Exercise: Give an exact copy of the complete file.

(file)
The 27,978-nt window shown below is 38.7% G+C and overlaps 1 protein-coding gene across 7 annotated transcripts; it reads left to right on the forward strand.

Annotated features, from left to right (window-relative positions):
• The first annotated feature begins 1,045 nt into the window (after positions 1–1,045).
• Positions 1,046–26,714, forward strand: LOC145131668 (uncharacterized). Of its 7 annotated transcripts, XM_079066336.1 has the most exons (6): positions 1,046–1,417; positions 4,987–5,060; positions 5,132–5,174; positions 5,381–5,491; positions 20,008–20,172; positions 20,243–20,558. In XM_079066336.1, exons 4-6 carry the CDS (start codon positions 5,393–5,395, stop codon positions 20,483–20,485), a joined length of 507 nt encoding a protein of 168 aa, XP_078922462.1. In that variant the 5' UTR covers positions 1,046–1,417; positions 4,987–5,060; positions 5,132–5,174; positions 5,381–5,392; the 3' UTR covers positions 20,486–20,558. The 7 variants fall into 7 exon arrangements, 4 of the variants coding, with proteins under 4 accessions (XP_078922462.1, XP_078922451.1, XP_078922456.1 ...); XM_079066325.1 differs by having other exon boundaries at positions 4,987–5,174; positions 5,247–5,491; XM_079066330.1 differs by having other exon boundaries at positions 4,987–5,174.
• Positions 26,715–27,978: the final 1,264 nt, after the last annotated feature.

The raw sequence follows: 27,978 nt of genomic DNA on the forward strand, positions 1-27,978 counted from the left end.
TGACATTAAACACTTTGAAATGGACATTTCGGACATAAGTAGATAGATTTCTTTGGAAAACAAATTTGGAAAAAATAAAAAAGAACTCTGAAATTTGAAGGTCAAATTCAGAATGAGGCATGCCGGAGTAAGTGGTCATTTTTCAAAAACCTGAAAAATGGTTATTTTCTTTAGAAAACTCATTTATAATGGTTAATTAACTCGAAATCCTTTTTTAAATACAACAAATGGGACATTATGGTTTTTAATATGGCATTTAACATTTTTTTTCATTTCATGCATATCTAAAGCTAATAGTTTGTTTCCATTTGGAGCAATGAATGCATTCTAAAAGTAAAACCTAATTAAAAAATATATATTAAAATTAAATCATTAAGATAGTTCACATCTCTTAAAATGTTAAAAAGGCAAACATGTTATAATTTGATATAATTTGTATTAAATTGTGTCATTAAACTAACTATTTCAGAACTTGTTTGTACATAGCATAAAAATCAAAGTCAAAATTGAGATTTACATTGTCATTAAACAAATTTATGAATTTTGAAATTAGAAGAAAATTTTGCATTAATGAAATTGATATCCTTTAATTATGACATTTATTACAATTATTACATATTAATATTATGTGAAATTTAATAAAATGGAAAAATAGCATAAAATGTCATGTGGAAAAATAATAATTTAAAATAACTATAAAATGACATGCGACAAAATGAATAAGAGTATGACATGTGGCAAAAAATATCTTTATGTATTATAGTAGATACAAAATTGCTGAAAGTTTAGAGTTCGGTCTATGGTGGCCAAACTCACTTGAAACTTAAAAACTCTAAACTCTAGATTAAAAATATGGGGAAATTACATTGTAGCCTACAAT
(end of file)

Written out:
The 27,978-nt window shown below is 38.7% G+C and overlaps 1 protein-coding gene across 7 annotated transcripts; it reads left to right on the forward strand.

Annotated features, from left to right (window-relative positions):
• The first annotated feature begins 1,045 nt into the window (after positions 1–1,045).
• Positions 1,046–26,714, forward strand: LOC145131668 (uncharacterized). Of its 7 annotated transcripts, XM_079066336.1 has the most exons (6): positions 1,046–1,417; positions 4,987–5,060; positions 5,132–5,174; positions 5,381–5,491; positions 20,008–20,172; positions 20,243–20,558. In XM_079066336.1, exons 4-6 carry the CDS (start codon positions 5,393–5,395, stop codon positions 20,483–20,485), a joined length of 507 nt encoding a protein of 168 aa, XP_078922462.1. In that variant the 5' UTR covers positions 1,046–1,417; positions 4,987–5,060; positions 5,132–5,174; positions 5,381–5,392; the 3' UTR covers positions 20,486–20,558. The 7 variants fall into 7 exon arrangements, 4 of the variants coding, with proteins under 4 accessions (XP_078922462.1, XP_078922451.1, XP_078922456.1 ...); XM_079066325.1 differs by having other exon boundaries at positions 4,987–5,174; positions 5,247–5,491; XM_079066330.1 differs by having other exon boundaries at positions 4,987–5,174.
• Positions 26,715–27,978: the final 1,264 nt, after the last annotated feature.

The raw sequence follows: 27,978 nt of genomic DNA on the forward strand, positions 1-27,978 counted from the left end.
TGACATTAAACACTTTGAAATGGACATTTCGGACATAAGTAGATAGATTTCTTTGGAAAACAAATTTGGAAAAAATAAAAAAGAACTCTGAAATTTGAAGGTCAAATTCAGAATGAGGCATGCCGGAGTAAGTGGTCATTTTTCAAAAACCTGAAAAATGGTTATTTTCTTTAGAAAACTCATTTATAATGGTTAATTAACTCGAAATCCTTTTTTAAATACAACAAATGGGACATTATGGTTTTTAATATGGCATTTAACATTTTTTTTCATTTCATGCATATCTAAAGCTAATAGTTTGTTTCCATTTGGAGCAATGAATGCATTCTAAAAGTAAAACCTAATTAAAAAATATATATTAAAATTAAATCATTAAGATAGTTCACATCTCTTAAAATGTTAAAAAGGCAAACATGTTATAATTTGATATAATTTGTATTAAATTGTGTCATTAAACTAACTATTTCAGAACTTGTTTGTACATAGCATAAAAATCAAAGTCAAAATTGAGATTTACATTGTCATTAAACAAATTTATGAATTTTGAAATTAGAAGAAAATTTTGCATTAATGAAATTGATATCCTTTAATTATGACATTTATTACAATTATTACATATTAATATTATGTGAAATTTAATAAAATGGAAAAATAGCATAAAATGTCATGTGGAAAAATAATAATTTAAAATAACTATAAAATGACATGCGACAAAATGAATAAGAGTATGACATGTGGCAAAAAATATCTTTATGTATTATAGTAGATACAAAATTGCTGAAAGTTTAGAGTTCGGTCTATGGTGGCCAAACTCACTTGAAACTTAAAAACTCTAAACTCTAGATTAAAAATATGGGGAAATTACATTGTAGCCTACAAT